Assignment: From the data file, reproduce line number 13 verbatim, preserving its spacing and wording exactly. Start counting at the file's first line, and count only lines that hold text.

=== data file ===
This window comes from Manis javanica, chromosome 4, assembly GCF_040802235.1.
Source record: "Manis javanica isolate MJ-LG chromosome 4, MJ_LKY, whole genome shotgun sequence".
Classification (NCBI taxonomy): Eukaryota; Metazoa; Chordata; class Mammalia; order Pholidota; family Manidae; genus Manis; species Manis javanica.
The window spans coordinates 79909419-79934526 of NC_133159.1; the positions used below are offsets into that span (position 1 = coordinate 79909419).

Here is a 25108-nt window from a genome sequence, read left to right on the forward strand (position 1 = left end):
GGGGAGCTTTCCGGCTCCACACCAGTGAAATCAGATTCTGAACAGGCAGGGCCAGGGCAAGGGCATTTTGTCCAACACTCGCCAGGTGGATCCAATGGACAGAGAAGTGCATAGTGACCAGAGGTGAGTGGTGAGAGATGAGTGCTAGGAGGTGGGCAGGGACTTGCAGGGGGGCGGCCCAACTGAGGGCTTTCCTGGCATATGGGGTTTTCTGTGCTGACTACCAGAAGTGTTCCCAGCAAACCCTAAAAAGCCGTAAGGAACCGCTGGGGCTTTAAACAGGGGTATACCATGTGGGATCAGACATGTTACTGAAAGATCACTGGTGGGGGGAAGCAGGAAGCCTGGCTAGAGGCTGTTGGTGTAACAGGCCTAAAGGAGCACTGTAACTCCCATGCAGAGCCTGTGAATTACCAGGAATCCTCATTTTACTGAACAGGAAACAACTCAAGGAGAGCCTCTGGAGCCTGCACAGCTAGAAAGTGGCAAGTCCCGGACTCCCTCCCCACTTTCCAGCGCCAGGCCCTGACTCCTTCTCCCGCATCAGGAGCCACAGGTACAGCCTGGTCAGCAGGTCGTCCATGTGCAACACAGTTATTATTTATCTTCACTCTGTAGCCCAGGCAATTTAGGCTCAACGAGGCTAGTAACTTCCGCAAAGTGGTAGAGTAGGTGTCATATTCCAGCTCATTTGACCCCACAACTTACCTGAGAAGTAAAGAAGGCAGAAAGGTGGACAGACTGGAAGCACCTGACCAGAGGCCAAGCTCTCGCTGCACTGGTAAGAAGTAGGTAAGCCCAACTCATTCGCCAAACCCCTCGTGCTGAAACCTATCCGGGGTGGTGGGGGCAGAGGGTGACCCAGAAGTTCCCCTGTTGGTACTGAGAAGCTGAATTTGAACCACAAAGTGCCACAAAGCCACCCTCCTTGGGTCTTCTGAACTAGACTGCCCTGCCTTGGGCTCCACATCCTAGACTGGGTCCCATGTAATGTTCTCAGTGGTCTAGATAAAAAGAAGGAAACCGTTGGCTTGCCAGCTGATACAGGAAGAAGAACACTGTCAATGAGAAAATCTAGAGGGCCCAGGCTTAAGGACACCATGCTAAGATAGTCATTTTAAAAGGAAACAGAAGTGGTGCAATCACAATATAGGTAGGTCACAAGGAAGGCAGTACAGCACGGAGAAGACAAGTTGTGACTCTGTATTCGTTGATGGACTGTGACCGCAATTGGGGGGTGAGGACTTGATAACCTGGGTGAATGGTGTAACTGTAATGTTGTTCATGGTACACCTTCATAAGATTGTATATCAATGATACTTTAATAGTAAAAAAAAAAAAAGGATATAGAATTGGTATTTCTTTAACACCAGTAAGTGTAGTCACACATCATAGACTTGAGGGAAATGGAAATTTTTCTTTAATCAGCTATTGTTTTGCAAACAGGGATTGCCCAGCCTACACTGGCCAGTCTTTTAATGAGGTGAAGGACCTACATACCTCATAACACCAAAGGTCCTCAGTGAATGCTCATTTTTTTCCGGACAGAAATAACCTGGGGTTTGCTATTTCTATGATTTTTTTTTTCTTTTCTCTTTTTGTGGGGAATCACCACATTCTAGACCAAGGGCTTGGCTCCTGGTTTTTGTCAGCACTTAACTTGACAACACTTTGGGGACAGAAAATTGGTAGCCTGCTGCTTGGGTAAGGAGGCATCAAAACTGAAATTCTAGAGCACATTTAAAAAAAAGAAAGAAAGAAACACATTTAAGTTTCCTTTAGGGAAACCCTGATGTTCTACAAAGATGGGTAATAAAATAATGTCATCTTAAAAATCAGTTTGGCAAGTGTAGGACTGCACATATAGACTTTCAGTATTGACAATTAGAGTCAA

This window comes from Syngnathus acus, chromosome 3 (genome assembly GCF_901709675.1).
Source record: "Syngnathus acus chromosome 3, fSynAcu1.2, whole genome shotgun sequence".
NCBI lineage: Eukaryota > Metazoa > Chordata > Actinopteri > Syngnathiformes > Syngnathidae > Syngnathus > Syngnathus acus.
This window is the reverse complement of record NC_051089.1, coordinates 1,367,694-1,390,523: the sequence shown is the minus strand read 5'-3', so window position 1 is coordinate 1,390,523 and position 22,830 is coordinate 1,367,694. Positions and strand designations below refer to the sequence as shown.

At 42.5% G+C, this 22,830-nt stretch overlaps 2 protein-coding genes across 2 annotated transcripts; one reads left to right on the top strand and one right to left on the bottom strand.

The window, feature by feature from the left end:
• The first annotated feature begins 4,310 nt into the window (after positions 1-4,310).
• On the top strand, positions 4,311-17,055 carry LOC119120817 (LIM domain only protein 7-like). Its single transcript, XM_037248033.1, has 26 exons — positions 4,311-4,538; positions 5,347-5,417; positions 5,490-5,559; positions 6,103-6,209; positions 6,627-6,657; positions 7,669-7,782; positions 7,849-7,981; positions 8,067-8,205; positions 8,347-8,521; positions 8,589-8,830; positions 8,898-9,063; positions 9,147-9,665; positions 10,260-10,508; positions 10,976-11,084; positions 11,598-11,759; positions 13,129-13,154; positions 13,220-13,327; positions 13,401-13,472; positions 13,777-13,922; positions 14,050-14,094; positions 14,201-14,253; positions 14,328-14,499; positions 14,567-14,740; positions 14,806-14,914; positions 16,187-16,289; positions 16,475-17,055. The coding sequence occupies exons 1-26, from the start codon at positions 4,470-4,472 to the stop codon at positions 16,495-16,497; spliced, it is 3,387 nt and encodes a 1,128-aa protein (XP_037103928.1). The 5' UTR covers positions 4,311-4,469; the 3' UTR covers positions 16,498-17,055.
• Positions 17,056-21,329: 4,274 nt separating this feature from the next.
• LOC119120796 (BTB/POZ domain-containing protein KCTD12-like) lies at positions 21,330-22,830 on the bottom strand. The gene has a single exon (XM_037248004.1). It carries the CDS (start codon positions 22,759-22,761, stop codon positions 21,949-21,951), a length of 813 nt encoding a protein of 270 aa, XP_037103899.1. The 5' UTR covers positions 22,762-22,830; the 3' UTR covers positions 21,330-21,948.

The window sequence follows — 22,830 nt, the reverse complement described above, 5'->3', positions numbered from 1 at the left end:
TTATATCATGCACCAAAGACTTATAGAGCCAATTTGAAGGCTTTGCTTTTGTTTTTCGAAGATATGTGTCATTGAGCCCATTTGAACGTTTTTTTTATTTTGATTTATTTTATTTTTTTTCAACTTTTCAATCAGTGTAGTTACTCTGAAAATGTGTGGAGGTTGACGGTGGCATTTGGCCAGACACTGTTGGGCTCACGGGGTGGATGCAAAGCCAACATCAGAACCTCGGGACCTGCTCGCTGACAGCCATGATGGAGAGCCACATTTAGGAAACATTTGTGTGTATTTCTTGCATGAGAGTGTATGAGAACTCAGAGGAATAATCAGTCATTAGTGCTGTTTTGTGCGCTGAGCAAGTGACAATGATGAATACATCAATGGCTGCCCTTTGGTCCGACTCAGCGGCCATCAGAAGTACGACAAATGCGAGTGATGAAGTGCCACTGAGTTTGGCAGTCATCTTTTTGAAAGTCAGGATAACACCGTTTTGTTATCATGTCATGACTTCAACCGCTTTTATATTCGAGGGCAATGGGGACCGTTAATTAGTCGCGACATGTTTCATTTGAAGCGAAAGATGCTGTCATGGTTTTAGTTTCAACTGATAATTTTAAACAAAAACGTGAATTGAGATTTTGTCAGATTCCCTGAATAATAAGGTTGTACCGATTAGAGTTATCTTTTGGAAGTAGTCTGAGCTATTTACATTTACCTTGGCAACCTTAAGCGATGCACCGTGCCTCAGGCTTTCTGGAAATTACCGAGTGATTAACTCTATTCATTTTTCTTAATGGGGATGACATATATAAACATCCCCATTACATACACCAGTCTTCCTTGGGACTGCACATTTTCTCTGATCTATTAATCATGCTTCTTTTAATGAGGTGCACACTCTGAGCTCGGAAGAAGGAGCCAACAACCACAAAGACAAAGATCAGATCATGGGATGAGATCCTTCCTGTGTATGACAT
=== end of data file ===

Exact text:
• The first annotated feature begins 4,310 nt into the window (after positions 1-4,310).